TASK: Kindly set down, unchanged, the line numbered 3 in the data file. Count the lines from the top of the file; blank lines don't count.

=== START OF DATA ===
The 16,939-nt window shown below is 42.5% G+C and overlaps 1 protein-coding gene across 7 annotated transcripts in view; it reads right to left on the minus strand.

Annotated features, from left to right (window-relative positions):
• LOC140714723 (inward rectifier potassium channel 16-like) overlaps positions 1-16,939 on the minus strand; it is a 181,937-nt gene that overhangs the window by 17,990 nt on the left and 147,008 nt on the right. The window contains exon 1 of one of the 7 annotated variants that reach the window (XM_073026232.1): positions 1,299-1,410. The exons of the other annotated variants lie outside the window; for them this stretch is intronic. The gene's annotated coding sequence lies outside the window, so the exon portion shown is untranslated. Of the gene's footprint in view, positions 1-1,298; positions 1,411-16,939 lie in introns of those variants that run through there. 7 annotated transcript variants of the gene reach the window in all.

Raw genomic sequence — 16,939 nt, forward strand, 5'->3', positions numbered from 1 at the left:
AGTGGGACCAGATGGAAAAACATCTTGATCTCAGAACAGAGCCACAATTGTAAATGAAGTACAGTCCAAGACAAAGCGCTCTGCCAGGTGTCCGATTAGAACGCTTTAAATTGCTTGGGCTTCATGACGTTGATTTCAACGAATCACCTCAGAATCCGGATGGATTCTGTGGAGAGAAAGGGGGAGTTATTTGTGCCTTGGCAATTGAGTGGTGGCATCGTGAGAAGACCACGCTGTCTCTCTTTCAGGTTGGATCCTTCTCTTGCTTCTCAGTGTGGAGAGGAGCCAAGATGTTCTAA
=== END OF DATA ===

• LOC140714723 (inward rectifier potassium channel 16-like) overlaps positions 1-16,939 on the minus strand; it is a 181,937-nt gene that overhangs the window by 17,990 nt on the left and 147,008 nt on the right. The window contains exon 1 of one of the 7 annotated variants that reach the window (XM_073026232.1): positions 1,299-1,410. The exons of the other annotated variants lie outside the window; for them this stretch is intronic. The gene's annotated coding sequence lies outside the window, so the exon portion shown is untranslated. Of the gene's footprint in view, positions 1-1,298; positions 1,411-16,939 lie in introns of those variants that run through there. 7 annotated transcript variants of the gene reach the window in all.